MEA Benefits Trust offers far better health insurance
by Christine Burke
MEA Benefits Trust
The MEA Benefits Trust is a not for profit legal entity separate and apart from the MEA, whose sole purpose is to provide high quality, affordable health insurance to educators. It is run by and for educators.
The Trust provides health insurance to 98% of the schools and 65% of K–12 educators, nearly 70,000 people, because our plans offer better coverage at affordable, stable rates. Participants and taxpayers benefit from our success.
In comparison, insurance plans offered by Maine School Management Association (MSMA) have repeatedly failed, incurred spikes in their rates, or shifted the majority of cost to participants through "high–deductible health plans with a health savings account." Insurance brokers are the only people benefiting from MSMA’s plans.
Trust plans provide the same coverage and benefits at the same costs for every school district and every participant, regardless of age, geographic location, or claims experience.
The new plans sought by the legislature, at MSMA’s behest, could fragment the Trust’s insurance pool into smaller, higher risk pools that will inflate costs for those in rural areas where medical expenses are higher and for those districts with catastrophic claims.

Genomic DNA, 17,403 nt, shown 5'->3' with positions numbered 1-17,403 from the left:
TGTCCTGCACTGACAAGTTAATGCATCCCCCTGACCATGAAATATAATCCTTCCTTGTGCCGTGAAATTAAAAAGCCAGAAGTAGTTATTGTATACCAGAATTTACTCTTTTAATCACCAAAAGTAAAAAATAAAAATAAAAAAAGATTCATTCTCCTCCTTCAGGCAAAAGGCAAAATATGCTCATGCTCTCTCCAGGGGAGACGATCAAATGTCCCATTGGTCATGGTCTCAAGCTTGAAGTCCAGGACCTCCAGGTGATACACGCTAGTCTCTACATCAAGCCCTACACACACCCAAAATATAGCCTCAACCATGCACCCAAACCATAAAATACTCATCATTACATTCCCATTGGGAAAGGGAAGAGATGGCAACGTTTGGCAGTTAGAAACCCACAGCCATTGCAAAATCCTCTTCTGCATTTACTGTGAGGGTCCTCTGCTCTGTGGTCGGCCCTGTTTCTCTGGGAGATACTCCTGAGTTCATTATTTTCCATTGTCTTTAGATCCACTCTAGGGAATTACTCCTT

The Trust is able to provide fair rates for everyone because it has a reserve called a Rate Stabilization Fund that is used to avoid rapid premium increases. This kept the premium increases in the single digits for the past five years, when most other plans were delivering double digit increases!
Despite almost 60 years of success, some school boards were not happy because the Trust is an employee–run plan not a management–administered plan. A few districts in southern Maine were even sure they could negotiate better rates and wanted the Trust to share the claims experience for their communities.
The Trust has never collected that data and has none to share. It just doesn’t make sense to separate out data by school district because our group rate is not indicative of their stand–alone small group rate.
Nonetheless, MSMA went to the legislature demanding that districts be given their experience data. Worse yet, Republicans and a handful of Democrats enacted the requirement into law.
No other large group insurance provider is required to give out its experience ratings. Yet, we were singled out and treated differently because we are employee–run. This was very much a power and control issue and not an insurance issue or what is best for educators.
If this new mandate is implemented, the Trust will have to revamp its plans in order to compete with insurance brokers soliciting business from the school districts. We will be forced to use the experience ratings of school districts for any given year in order to arrive at a premium that reflects the risk they represent.
Unfortunately, in this system, some districts will be winners and others will be losers.
A few may see a 5% to 7% short-term decrease in premiums, while many will experience a 13% to 15% permanent increase. Realistically, most increases will hit northern and rural areas of the state where educators are already paid less than their southern and urban counterparts.
This occurred because MSMA and the 125th Maine Legislature were willing to "cannibalize" their northern, rural neighbors just to achieve a 5% to 7% decrease in the insurance costs for urban and southern Maine. And, perhaps most of all, it was a way to diminish employee control over educator health insurance—regardless of the cost.